Running for a Cure to Breast Cancer

Looking out at homecoming, an outsider would think that Dana Hall’s school colors were pink, blue and white. The Dana Hall community, teachers, students, and even parents, covered in pink ribbons and face paint, came out to support raising money and awareness for breast cancer research during the big day of athletic competitions with Newton Country Day School, Dana Hall’s rivals.

For the whole month of October, students passed by poster after poster in the School hallways with statistics such as “A woman dies of breast cancer every 13 minutes,” and “Every three minutes, a woman from the United States is diagnosed with breast cancer.” Homecoming became the pinnacle of the Breast Cancer Awareness efforts. Every sports team incorporated pink into their uniforms that day. A captain of volleyball, Alondra Lynch, stated “I think that it is important that the teams show their support for Breast Cancer research. Obviously, going to an all girls school, and breast cancer being a women’s issue, it is very important to our community.”

According to, about one in eight women will develop breast cancer. This means that approximately 60 of Dana Hall’s current students may have some hard news to handle at some period in their lives. “It’s nearly impossible to beat the odds, this disease just affects so many people,” said Ansley Joannes, Co-Head of Community Service Advisory Board, looking down and rubbing her hands together anxiously. “If all we can do to help is this,” she said gesturing to the events at homecoming, “I’m glad to do it, but I just wish that we could to more.”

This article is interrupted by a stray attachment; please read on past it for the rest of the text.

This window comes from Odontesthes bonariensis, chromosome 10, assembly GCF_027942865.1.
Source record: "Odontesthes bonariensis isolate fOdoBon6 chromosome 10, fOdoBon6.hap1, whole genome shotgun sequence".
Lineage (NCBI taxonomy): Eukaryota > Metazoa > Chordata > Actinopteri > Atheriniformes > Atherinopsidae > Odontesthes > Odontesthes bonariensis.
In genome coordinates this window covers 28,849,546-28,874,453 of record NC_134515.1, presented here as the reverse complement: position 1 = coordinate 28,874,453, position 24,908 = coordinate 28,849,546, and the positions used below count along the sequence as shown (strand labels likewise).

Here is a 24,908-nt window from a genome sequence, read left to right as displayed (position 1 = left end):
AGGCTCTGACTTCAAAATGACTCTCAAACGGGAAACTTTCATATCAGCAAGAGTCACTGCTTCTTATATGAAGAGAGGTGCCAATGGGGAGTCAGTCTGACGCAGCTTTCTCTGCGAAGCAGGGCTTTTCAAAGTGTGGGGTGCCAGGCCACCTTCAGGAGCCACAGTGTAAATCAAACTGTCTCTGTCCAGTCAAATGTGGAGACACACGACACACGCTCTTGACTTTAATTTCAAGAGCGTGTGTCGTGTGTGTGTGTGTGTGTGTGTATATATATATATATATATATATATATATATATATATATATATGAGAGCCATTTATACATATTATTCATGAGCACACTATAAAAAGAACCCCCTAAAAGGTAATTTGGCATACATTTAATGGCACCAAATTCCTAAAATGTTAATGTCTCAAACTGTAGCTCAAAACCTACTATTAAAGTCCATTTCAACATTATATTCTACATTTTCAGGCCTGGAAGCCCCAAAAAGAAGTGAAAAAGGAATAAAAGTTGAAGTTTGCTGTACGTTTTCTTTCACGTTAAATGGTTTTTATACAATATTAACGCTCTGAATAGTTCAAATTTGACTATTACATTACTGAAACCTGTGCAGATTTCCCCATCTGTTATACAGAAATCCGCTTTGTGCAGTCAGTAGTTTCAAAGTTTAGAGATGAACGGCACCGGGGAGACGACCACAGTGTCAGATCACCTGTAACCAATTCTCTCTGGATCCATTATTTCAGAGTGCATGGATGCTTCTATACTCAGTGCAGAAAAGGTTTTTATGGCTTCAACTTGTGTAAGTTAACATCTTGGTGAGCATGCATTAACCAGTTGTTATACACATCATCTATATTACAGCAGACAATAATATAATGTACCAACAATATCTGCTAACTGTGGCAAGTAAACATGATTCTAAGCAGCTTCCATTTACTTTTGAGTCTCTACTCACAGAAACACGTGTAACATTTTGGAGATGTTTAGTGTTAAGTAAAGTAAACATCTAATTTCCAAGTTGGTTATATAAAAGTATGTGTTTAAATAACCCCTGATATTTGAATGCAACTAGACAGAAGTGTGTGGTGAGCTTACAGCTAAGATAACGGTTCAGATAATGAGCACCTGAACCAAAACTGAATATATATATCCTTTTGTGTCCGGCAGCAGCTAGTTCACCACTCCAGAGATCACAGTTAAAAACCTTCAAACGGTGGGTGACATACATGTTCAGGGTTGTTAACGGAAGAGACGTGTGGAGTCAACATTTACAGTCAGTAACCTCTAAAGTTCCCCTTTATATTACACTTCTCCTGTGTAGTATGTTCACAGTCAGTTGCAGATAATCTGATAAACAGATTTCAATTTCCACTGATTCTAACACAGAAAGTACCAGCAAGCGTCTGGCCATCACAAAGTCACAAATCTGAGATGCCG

The Dana Dash, the focal event for homecoming’s breast cancer awareness, is a one-mile race around Dana Hall’s campus. Decked out in pink t-shirts, girls, teachers, and parents walked or ran around the Dana campus, cheering all the way and raising awareness about breast cancer throughout the Dana Hall and neighboring Wellesley community. “As a Co-Head of crew, I love raising people’s spirits, but I thought it was especially important [to] raise awareness about breast cancer [today],” said Jen Lorthe, a huge advocate for the Dana Dash. The Dana Dash drew more than 30 participants, a significant number more than in years past, and the School raised about $1200 for breast cancer, from registration fees, donations, and a bake sale earlier in the week.

Holly Bonder, executive assistant to the head of school, and a breast cancer survivor was pleased to see men, as well as women, taking part in the Dana Dash. She talked about how the disease is not just a woman’s issue. “Absolutely not!” she exclaimed. “Men can get breast cancer too! It’s so important that everyone is educated about this disease.”

Julianna Miller, a senior, had a very different experience when her aunt was diagnosed with stage-four breast cancer 12 years ago. Speaking about her emotional struggle was challenging, “It was a difficult time for my family, and I’m just so glad that’s it’s all over and done with.”

Miller spoke positively about Dana’s involvement, saying “I think Dana is right on track by bringing up this super important women’s health issue.” She took a deep breath, looking up at the ceiling, as if recalling the dark moments of her past; her aunt has now been cancer-free for eight years, a major relief on her family. Looking around her a smile came upon her face, , “Dana Hall girls care,” she said. “They want to help.”

by Catherine Regan

Comments are closed.